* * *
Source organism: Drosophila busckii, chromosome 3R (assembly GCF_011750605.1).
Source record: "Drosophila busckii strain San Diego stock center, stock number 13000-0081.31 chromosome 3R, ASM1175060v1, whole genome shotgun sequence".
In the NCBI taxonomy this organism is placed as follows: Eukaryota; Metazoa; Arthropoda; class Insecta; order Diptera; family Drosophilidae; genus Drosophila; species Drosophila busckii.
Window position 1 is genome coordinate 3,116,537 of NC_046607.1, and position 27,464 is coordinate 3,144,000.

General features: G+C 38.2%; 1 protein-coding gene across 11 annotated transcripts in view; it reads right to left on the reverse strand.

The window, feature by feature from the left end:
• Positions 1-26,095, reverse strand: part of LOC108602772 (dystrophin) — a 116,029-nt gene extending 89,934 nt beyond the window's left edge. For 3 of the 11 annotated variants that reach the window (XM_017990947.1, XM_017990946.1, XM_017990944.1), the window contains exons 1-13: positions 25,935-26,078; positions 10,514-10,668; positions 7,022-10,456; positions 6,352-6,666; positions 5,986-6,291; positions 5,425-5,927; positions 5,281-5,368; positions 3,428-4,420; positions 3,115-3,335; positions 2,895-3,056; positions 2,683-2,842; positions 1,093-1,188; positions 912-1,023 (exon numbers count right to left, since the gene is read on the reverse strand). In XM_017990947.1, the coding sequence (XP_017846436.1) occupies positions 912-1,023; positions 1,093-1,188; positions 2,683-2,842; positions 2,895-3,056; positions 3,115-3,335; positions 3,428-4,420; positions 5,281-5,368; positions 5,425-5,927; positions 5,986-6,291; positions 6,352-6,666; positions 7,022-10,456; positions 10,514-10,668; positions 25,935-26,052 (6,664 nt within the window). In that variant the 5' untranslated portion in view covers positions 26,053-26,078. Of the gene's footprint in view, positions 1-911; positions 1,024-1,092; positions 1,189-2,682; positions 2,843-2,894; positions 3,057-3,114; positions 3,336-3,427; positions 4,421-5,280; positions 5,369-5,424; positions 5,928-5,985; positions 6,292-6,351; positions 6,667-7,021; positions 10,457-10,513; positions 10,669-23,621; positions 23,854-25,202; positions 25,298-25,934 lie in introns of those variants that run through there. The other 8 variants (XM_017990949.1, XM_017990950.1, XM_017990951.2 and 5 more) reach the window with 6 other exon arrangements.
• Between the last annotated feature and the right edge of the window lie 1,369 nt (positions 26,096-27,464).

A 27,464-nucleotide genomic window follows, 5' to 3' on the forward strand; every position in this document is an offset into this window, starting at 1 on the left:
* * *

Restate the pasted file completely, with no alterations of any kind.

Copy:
Source organism: Drosophila busckii, chromosome 3R (assembly GCF_011750605.1).
Source record: "Drosophila busckii strain San Diego stock center, stock number 13000-0081.31 chromosome 3R, ASM1175060v1, whole genome shotgun sequence".
In the NCBI taxonomy this organism is placed as follows: Eukaryota; Metazoa; Arthropoda; class Insecta; order Diptera; family Drosophilidae; genus Drosophila; species Drosophila busckii.
Window position 1 is genome coordinate 3,116,537 of NC_046607.1, and position 27,464 is coordinate 3,144,000.

General features: G+C 38.2%; 1 protein-coding gene across 11 annotated transcripts in view; it reads right to left on the reverse strand.

The window, feature by feature from the left end:
• Positions 1-26,095, reverse strand: part of LOC108602772 (dystrophin) — a 116,029-nt gene extending 89,934 nt beyond the window's left edge. For 3 of the 11 annotated variants that reach the window (XM_017990947.1, XM_017990946.1, XM_017990944.1), the window contains exons 1-13: positions 25,935-26,078; positions 10,514-10,668; positions 7,022-10,456; positions 6,352-6,666; positions 5,986-6,291; positions 5,425-5,927; positions 5,281-5,368; positions 3,428-4,420; positions 3,115-3,335; positions 2,895-3,056; positions 2,683-2,842; positions 1,093-1,188; positions 912-1,023 (exon numbers count right to left, since the gene is read on the reverse strand). In XM_017990947.1, the coding sequence (XP_017846436.1) occupies positions 912-1,023; positions 1,093-1,188; positions 2,683-2,842; positions 2,895-3,056; positions 3,115-3,335; positions 3,428-4,420; positions 5,281-5,368; positions 5,425-5,927; positions 5,986-6,291; positions 6,352-6,666; positions 7,022-10,456; positions 10,514-10,668; positions 25,935-26,052 (6,664 nt within the window). In that variant the 5' untranslated portion in view covers positions 26,053-26,078. Of the gene's footprint in view, positions 1-911; positions 1,024-1,092; positions 1,189-2,682; positions 2,843-2,894; positions 3,057-3,114; positions 3,336-3,427; positions 4,421-5,280; positions 5,369-5,424; positions 5,928-5,985; positions 6,292-6,351; positions 6,667-7,021; positions 10,457-10,513; positions 10,669-23,621; positions 23,854-25,202; positions 25,298-25,934 lie in introns of those variants that run through there. The other 8 variants (XM_017990949.1, XM_017990950.1, XM_017990951.2 and 5 more) reach the window with 6 other exon arrangements.
• Between the last annotated feature and the right edge of the window lie 1,369 nt (positions 26,096-27,464).

A 27,464-nucleotide genomic window follows, 5' to 3' on the forward strand; every position in this document is an offset into this window, starting at 1 on the left: